Today is a special day. Observance of World Day of Social Justice celebrates all efforts in poverty eradication, the promotion of full employment and decent work, gender equity and access to social well-being and justice for all.
An estimated 15 percent of the world’s population lives with disabilities. Of these 1 billion people, 80 percent live in developing countries, according to 2011 World Health Organization data. The United Nations Convention on the Right of Persons with Disabilities (CRPD) was adopted at the UN General Assembly in 2006 to protect and promote the rights of persons with disabilities. Ratified by 141 countries to date, the CRPD states that “persons with disabilities include those who have long-term physical, mental, intellectual or sensory impairments which in interaction with various barriers may hinder their full and effective participation in society on an equal basis with others”.
This past September, a High-level Meeting on Disability and Development was held during the 68th session of the UN General Assembly in New York. The focus of the meeting was on recognizing that while the Millennium Development Goals (MDGs) are a laudable effort to address global poverty, “there is a striking gap in the current MDGs and their inclusion of persons with disabilities”. The result is that persons with disabilities still have limited access to resources and thus experience disproportionately high rates of poverty. Further, “disability remains largely invisible in most mainstream development processes”.
In response to these challenges, the session included the adoption of an outcome document entitled “The way forward, a disability-inclusive development agenda towards 2015 and beyond”. The document acknowledges the need for urgent action by all relevant stakeholders to adopt and implement more ambitious disability-inclusive development strategies and efforts as an integral part of the work on fulfilling other global commitments such as poverty eradication, universal primary education, accessibility to health care services, social protection, employment and decent work, among others. The document thus calls upon the UN system and UN Member States to reaffirm their commitments to disability-inclusive development.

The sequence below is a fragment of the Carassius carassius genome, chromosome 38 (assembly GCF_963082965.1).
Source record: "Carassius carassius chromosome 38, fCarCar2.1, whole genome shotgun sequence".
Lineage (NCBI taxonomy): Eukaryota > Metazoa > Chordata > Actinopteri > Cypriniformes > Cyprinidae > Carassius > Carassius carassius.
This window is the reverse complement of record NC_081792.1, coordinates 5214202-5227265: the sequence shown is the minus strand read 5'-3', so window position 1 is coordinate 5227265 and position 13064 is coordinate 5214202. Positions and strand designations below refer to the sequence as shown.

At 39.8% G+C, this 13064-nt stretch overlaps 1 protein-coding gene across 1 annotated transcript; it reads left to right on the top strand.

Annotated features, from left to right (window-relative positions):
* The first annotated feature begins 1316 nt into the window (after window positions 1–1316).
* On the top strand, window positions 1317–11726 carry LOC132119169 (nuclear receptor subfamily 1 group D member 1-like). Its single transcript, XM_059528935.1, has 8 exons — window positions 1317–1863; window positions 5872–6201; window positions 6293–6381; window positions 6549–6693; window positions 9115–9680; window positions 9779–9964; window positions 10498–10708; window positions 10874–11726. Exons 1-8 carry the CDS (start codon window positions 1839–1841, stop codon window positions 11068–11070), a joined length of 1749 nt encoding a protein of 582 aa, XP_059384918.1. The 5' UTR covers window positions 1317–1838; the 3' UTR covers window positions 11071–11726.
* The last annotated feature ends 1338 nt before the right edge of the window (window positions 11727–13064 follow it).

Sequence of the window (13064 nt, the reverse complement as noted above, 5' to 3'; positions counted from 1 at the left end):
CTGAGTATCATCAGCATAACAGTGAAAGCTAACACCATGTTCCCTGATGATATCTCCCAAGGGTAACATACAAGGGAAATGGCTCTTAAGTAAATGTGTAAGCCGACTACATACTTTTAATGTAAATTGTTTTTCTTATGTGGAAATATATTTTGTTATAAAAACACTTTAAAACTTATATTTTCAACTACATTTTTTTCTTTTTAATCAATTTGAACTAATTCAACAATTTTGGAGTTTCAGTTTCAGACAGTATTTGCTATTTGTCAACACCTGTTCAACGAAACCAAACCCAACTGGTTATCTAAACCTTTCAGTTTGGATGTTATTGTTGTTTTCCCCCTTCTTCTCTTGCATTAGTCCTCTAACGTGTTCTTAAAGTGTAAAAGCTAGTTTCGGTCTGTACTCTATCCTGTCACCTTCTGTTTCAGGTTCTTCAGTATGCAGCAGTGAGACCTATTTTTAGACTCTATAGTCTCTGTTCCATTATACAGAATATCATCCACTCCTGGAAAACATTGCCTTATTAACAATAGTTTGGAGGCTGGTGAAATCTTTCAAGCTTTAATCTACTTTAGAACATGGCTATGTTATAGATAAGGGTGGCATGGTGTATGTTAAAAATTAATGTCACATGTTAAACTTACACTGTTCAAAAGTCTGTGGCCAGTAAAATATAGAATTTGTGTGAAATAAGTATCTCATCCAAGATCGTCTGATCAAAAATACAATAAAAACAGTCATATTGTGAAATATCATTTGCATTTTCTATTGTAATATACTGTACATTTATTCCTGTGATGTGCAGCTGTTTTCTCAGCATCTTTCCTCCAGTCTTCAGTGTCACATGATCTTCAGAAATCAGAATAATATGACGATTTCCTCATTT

Mental well-being as a key indicator of disability-inclusive development
An estimated one in four people worldwide will experience some form of mental disorder in their lifetime. Annually, approximately one million people die due to suicide — that is higher than the number of deaths related to war and murders combined. Among young people, suicide is the second leading cause of death. Further, depression is the largest single cause of disability worldwide. Yet, far too many of those who have serious mental disorders do not receive any appropriate treatment — 35–50 percent in developed countries and 76–85 percent in developing countries (World Health Organization, 2011). Additionally, strong stigmas, discrimination and other human rights violations against persons with mental or intellectual disabilities are widely known but in many countries under-reported and unresolved. In particular, in disaster or conflict settings, aspects of mental well-being that play a crucial role in peace building and/or recovery and protection of persons with mental or intellectual disabilities are often marginalized or even left behind.
The process leading to the High-level Meeting on Disability and Development shed valuable light on the critical but neglected issue of mental well-being and disability as a key indicator of development. Based on 2010 policy analysis by the UN Department of Economic and Social Affairs (UN DESA) and the World Health Organization, that stressed mental well-being as a critical but neglected priority in achieving MDGs and other internationally agreed goals, the United Nations University International Institute for Global Health and UN DESA organized a UN Expert Group Meeting on Mental Well-being, Disability and Development in April 2013. That meeting’s outcome document recommended inclusion of mental well-being into all development efforts as a key indicator for sustainable development, as well as the protection and promotion of the rights of persons with mental or intellectual disabilities as an integral priority in disability policies and programmes.
These are neglected yet essential emerging development issues that are central in achieving the MDGs, the outcomes of the High-level Meeting on Disability and Development, and the emerging Post-2015 Development Agenda — all of which would greatly promote social justice and enable true human development.